How to Make French Croissants Recipe with Step by Step Picture Instructions. An easy classic recipe with butter to create flaky layers. Perfect for Thanksgiving, Christmas, and Easter.
In a bowl, whisk together the lukewarm water and yeast. Stir in 1 cup of the flour, until it is well incorporated. The dough will be thick and hard to mix.
Cover and let rest for at least 30 minutes. The dough will expand, at least tripling or quadrupling in size. The mixture should have bubbles forming on top at the end of the resting time.
Next, in a large mixing bowl, stir together the remaining 3 cups of flour, sugar, and salt.
Add in the yeast mixture and milk. Stir to combine.
Add the butter, 1 Tablespoon at a time, stirring until the butter is well incorporated.
Knead the dough until smooth, but still slightly sticky. About 5 minutes total. Adding a little flour if needed. DO NOT over-knead. If you do, the dough will become too elastic and be a bear to roll out on Day #2 and Day #3!
Shape the dough into a flat disc. Place disc of dough onto a plate and cover with plastic wrap.
Cut each stick of butter into 1/2 inch thick slices lengthwise.
Arrange the pieces of butter on a piece of waxed paper (or parchment paper) to form a square (about 5 inches x 5 inches).
Cover the butter with another sheet of waxed paper.
With a rolling pin, pound butter until it is a 6.5 inch by 6.5 inch square.
Note: You may need to trim/straighten the edges of the butter to keep the shape. Place trimmings on top of the square and then keep forming until you reach the desired size.
Hint: Instead of pounding the butter into the correct size and shape. I start with softened butter and then "smoosh" and form the butter to the correct size. Makes things easier on your countertop. ;)
Once the dough is to the correct size and shape, wrap in paper or plastic wrap and store in the refrigerator until needed.
Note: The key to the laminating process is working quickly and keeping the butter and dough as cool as possible.
Hint: One way I keep my working surface cool is by placing a couple Ziploc bags of ice on the counter for a few minutes before I start working the dough. Then I place it back in the freezer until I start the next lamination.
Hint: Another way I keep everything cool is by investing in a stainless steel rolling pin. I put the rolling pin in the freezer for a few minutes before using it. Once done with a lamination layer, I wipe it off and place back in the freezer to cool for the next lamination.
Lay out the butter slab from the fridge to soften SLIGHTLY. You want it to be "workable", but still cold!
Grab yourself a yardstick or ruler..... you're going to need it.
Lightly flour the work surface where you will roll out the dough. Use just enough flour to prevent the dough from sticking. Keep the amount to a minimum, otherwise too much flour will be incorporated between the layers and show with the final results.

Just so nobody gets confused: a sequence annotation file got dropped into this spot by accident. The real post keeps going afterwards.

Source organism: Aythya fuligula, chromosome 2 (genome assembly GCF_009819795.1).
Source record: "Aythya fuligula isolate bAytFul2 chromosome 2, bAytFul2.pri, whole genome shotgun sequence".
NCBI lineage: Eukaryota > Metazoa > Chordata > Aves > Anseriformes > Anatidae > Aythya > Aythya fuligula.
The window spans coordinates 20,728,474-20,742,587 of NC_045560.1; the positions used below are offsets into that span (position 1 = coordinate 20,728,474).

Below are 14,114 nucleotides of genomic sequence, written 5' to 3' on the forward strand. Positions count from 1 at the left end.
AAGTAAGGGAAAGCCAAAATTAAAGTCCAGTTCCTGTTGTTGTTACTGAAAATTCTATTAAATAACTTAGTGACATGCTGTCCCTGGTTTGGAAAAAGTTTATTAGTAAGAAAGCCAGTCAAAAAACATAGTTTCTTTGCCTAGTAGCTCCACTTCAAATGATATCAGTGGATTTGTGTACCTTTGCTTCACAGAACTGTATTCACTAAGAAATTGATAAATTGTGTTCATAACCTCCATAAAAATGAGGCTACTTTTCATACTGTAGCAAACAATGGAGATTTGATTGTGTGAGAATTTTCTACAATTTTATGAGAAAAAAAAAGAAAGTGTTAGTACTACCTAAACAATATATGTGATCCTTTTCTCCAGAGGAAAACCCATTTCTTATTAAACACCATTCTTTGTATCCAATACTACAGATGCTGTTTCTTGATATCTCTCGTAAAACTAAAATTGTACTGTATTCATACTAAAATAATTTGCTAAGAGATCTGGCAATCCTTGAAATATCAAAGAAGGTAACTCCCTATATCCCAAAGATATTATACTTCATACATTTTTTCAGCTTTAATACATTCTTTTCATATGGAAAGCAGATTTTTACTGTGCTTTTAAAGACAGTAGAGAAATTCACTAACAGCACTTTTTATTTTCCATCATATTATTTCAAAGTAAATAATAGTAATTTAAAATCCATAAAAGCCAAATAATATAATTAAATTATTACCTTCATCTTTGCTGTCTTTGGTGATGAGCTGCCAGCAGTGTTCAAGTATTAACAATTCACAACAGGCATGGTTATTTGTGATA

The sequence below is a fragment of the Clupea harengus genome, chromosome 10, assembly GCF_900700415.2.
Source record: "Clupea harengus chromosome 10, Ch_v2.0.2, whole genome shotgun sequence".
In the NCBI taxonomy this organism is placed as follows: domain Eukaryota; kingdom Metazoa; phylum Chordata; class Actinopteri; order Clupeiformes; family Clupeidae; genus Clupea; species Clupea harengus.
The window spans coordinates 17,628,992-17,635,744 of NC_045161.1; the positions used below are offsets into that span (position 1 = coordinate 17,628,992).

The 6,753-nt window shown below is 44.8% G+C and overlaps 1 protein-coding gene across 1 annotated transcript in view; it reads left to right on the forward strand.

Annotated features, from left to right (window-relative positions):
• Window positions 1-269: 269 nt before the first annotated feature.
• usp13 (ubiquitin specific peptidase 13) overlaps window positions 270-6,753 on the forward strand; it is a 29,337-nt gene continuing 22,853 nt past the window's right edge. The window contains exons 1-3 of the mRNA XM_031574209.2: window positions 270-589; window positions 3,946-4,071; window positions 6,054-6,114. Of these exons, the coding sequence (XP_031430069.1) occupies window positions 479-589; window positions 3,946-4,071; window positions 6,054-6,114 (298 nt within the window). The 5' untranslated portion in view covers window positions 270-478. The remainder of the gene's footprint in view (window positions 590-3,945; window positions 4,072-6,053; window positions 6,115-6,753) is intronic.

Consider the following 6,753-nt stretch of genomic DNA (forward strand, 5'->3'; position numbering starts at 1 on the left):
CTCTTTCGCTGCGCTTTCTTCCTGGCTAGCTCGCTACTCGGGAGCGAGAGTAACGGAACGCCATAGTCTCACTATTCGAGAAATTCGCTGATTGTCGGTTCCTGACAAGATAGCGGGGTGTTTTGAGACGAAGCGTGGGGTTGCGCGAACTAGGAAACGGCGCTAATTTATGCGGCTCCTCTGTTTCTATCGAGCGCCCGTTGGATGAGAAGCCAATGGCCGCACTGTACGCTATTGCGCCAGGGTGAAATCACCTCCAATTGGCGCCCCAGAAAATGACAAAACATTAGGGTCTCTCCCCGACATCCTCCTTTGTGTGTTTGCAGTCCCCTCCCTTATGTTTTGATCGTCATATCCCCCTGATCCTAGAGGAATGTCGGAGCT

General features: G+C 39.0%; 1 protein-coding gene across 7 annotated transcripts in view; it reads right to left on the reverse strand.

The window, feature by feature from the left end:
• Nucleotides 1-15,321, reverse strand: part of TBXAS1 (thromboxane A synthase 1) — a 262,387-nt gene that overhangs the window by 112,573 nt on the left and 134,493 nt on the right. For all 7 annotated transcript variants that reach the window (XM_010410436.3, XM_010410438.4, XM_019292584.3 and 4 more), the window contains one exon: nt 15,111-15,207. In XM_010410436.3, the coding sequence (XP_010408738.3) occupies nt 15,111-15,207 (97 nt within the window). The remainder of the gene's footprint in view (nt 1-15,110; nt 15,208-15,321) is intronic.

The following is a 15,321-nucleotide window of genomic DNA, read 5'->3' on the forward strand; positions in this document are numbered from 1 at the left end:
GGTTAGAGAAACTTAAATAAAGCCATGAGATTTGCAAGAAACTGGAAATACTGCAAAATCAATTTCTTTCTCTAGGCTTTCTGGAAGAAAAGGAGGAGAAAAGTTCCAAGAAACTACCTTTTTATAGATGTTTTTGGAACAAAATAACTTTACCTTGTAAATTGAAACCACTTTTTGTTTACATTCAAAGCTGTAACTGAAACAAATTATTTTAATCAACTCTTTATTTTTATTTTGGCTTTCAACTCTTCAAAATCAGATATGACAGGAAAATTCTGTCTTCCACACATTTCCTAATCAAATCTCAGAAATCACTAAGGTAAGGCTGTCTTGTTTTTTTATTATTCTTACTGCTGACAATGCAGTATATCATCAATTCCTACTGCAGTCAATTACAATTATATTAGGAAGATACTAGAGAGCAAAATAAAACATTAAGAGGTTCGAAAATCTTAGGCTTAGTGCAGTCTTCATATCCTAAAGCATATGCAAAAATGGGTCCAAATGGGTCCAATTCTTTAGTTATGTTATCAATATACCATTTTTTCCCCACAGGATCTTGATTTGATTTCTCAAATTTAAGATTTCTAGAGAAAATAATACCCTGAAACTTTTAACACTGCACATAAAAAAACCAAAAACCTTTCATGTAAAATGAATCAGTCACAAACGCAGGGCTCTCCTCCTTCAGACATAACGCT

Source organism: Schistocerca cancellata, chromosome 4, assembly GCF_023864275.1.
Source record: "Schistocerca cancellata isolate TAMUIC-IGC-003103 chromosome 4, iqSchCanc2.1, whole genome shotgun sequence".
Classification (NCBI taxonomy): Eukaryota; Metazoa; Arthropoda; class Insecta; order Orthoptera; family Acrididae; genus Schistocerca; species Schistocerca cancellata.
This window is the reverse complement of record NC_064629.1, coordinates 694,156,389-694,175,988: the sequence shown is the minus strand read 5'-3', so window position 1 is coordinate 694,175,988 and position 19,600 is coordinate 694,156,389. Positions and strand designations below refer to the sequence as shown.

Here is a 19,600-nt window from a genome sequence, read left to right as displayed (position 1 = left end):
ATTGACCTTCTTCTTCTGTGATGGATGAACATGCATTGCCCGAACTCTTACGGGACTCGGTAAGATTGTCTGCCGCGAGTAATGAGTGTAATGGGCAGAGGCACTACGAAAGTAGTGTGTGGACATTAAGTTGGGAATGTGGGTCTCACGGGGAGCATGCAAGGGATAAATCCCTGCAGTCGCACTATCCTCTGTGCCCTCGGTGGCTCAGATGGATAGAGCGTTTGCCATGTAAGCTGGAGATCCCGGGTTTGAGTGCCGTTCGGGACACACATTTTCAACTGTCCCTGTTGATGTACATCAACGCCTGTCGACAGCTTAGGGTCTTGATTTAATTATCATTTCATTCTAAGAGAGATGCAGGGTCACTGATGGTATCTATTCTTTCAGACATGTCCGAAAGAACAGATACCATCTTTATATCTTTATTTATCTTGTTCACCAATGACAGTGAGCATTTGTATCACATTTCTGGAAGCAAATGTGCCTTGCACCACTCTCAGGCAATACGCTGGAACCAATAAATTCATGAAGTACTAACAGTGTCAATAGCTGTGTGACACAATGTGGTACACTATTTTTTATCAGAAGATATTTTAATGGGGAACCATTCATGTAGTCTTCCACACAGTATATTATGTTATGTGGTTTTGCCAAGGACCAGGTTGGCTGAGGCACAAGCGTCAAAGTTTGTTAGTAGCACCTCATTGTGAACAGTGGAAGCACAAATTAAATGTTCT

Take the dough out of the fridge. Place on your lightly floured work surface.
Roll the dough into a 12 inch by 12 inch square. Make sure it is even thickness across.
Place the dough square so one of the sides of the square is facing you and place the butter slab on the dough at a 45° angle to the dough, so a point of the butter square is facing you. Fold a flap of the dough over the butter, so that the point of the dough reaches the center of the butter.
Do the same with the three other "flaps". The edges of the dough should slightly overlap to fully enclose the butter. With the palm of your hand lightly press the edges to seal the seams.
With a lightly floured (or chilled) rolling pin, roll out the dough to a 8x24 inch rectangle. Start rolling from the center of the dough towards the edges, and not from one side of the dough all the way to the other side. This technique helps you keep the dough at an even thickness.
Hint: You can rotate the dough 180°, ever so often, to keep it more even. You tend to use more pressure when rolling away from you than towards yourself. Aim at lengthening the dough instead of making it wider and try to keep the edges as straight as possible. Use your hands to lightly press the edges to keep the dough to 8 inches wide.
Hint: Sometimes the dough will start to resist getting any longer or because of inexperience the process takes a long time and the butter starts to soften. Stop rolling. Fold up the dough like a letter (as outlined below), cover in plastic wrap, and then refrigerate for 10-20 minutes. This will help the gluten relax and/or the butter to harden. After the chill time, unfold the dough and continue to roll out. Not stopping, will warm the butter and hurt your layers in the final product. It is important the butter stays solid!
Once the dough has reached its intended size (8x24 inches), fold the dough "letter style". Folding the top 1/3 of the dough down.
Then fold the bottom 1/3 of the dough up over the top. Creating a "letter".
Wrap the dough in plastic wrap and refrigerate for 30 minutes.
Remove the dough from the fridge.
Rotate the dough 90°. The open "end" of the dough should be towards you. (See photo).